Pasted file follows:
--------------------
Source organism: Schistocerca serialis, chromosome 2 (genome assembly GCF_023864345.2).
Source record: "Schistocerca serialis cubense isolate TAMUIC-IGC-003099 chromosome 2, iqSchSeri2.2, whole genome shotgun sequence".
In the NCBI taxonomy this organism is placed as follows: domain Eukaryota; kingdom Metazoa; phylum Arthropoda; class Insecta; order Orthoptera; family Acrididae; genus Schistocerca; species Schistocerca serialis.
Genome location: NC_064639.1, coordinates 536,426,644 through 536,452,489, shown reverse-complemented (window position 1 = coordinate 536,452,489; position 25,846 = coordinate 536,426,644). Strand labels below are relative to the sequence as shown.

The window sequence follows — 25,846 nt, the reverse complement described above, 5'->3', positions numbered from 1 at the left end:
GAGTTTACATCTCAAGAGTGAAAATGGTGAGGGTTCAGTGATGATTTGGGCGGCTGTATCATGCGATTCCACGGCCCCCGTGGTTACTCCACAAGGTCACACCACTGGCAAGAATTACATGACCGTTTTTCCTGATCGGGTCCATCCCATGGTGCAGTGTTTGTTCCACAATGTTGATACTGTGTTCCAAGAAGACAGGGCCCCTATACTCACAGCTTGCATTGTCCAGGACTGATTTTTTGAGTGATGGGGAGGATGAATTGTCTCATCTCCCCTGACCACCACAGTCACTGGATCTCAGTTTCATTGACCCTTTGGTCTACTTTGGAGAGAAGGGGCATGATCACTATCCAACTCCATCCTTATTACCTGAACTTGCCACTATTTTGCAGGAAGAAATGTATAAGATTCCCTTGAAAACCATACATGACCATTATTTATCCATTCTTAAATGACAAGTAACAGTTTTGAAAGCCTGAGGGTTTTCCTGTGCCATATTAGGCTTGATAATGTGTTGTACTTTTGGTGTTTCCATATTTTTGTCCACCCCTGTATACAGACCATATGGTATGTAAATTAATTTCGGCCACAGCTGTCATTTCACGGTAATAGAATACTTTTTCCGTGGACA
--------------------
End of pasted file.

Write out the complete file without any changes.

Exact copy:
Source organism: Schistocerca serialis, chromosome 2 (genome assembly GCF_023864345.2).
Source record: "Schistocerca serialis cubense isolate TAMUIC-IGC-003099 chromosome 2, iqSchSeri2.2, whole genome shotgun sequence".
In the NCBI taxonomy this organism is placed as follows: domain Eukaryota; kingdom Metazoa; phylum Arthropoda; class Insecta; order Orthoptera; family Acrididae; genus Schistocerca; species Schistocerca serialis.
Genome location: NC_064639.1, coordinates 536,426,644 through 536,452,489, shown reverse-complemented (window position 1 = coordinate 536,452,489; position 25,846 = coordinate 536,426,644). Strand labels below are relative to the sequence as shown.

The window sequence follows — 25,846 nt, the reverse complement described above, 5'->3', positions numbered from 1 at the left end:
GAGTTTACATCTCAAGAGTGAAAATGGTGAGGGTTCAGTGATGATTTGGGCGGCTGTATCATGCGATTCCACGGCCCCCGTGGTTACTCCACAAGGTCACACCACTGGCAAGAATTACATGACCGTTTTTCCTGATCGGGTCCATCCCATGGTGCAGTGTTTGTTCCACAATGTTGATACTGTGTTCCAAGAAGACAGGGCCCCTATACTCACAGCTTGCATTGTCCAGGACTGATTTTTTGAGTGATGGGGAGGATGAATTGTCTCATCTCCCCTGACCACCACAGTCACTGGATCTCAGTTTCATTGACCCTTTGGTCTACTTTGGAGAGAAGGGGCATGATCACTATCCAACTCCATCCTTATTACCTGAACTTGCCACTATTTTGCAGGAAGAAATGTATAAGATTCCCTTGAAAACCATACATGACCATTATTTATCCATTCTTAAATGACAAGTAACAGTTTTGAAAGCCTGAGGGTTTTCCTGTGCCATATTAGGCTTGATAATGTGTTGTACTTTTGGTGTTTCCATATTTTTGTCCACCCCTGTATACAGACCATATGGTATGTAAATTAATTTCGGCCACAGCTGTCATTTCACGGTAATAGAATACTTTTTCCGTGGACA